Public opinion and political decisions. notes on the margins of the russian spring
Keywords::public opinion, president, Crimea, VCIOM, POF, stereotypes, expectations, moods, poll, referendum.
AbstractThe article considers the increasing role of the public opinion surveys in the decision-making process and political programs` development. The reconnection of Crimea and Sevastopol case study is analyzed using the data of the mega poll conducted by VCIOM and Public Opinion Foundation as well as the Russian president’s comments concerning the question of Crimea. The study is based on the retrospective method: the author provides examples of how the survey data has influenced the decision-making process since 1980s. According to the author, ignoring the survey data may lead to negative consequences for politicians and the country in general. The author concludes that refusal to take into account stereotypes, public moods and expectations may come at a high cost for political elite. On the contrary, keeping in mind public moods would gain public support. An attempt is also made to describe different types of conflicts at the junction of public opinion and politics.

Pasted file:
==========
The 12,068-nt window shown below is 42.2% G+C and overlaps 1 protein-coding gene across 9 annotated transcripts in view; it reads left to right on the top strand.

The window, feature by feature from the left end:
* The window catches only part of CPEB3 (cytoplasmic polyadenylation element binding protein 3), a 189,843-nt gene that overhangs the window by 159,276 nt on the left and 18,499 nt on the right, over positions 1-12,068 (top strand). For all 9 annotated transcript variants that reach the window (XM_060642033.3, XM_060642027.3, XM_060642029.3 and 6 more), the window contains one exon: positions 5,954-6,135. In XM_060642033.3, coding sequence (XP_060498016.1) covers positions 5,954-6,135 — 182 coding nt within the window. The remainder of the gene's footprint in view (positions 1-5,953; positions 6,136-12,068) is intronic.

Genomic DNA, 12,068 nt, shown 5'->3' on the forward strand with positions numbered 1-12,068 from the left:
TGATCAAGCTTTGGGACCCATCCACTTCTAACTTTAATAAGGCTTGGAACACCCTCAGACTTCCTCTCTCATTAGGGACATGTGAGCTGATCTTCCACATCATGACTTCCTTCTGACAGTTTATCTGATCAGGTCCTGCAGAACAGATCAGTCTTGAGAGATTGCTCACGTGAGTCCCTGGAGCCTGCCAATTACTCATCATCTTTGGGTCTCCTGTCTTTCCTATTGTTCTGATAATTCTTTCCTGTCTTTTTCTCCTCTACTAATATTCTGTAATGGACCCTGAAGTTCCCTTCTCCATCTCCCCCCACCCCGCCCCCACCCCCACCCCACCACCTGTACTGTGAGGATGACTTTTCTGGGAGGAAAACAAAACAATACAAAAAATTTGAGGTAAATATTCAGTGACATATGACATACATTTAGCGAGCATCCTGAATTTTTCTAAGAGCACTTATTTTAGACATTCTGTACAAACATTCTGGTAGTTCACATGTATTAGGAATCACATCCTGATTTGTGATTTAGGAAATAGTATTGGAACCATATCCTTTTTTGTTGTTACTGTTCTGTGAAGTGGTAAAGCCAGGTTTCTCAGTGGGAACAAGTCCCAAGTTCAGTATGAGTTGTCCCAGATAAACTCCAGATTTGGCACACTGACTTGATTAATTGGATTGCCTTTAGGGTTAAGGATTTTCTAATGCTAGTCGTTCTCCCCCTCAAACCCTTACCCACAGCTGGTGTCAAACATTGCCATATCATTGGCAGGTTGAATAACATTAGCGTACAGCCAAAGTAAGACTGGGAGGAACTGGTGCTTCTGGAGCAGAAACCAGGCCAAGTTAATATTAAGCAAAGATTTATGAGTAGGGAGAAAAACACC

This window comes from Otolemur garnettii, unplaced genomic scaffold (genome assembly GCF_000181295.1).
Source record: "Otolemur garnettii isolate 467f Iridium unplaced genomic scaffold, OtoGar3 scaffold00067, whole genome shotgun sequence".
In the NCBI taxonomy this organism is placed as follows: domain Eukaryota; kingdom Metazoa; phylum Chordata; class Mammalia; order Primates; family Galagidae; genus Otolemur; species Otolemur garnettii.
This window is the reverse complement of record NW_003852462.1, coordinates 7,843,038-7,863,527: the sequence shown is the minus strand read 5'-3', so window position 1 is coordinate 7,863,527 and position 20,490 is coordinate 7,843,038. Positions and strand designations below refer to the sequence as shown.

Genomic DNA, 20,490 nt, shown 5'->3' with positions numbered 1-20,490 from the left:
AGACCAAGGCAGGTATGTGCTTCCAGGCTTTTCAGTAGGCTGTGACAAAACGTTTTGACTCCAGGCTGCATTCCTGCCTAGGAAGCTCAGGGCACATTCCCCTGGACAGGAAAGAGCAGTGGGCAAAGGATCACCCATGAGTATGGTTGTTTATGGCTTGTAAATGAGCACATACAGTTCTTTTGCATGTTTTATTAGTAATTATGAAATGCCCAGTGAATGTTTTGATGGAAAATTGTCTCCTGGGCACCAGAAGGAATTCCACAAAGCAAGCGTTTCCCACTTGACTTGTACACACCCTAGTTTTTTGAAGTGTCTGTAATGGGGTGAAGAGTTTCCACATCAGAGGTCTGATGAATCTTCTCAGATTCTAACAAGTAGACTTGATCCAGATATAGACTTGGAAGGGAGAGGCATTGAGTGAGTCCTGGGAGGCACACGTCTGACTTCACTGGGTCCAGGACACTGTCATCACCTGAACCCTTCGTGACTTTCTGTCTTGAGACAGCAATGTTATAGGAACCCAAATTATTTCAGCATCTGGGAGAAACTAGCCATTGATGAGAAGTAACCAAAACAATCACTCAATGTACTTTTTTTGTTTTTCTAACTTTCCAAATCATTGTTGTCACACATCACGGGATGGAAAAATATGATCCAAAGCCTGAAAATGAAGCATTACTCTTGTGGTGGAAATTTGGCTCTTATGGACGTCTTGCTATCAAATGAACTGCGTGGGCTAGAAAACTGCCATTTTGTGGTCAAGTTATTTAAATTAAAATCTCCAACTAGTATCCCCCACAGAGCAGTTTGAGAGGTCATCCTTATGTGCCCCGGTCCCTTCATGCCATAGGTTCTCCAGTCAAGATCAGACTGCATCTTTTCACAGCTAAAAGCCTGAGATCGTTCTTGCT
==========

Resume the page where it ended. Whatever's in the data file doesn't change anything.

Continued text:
STATE AND SOCIETY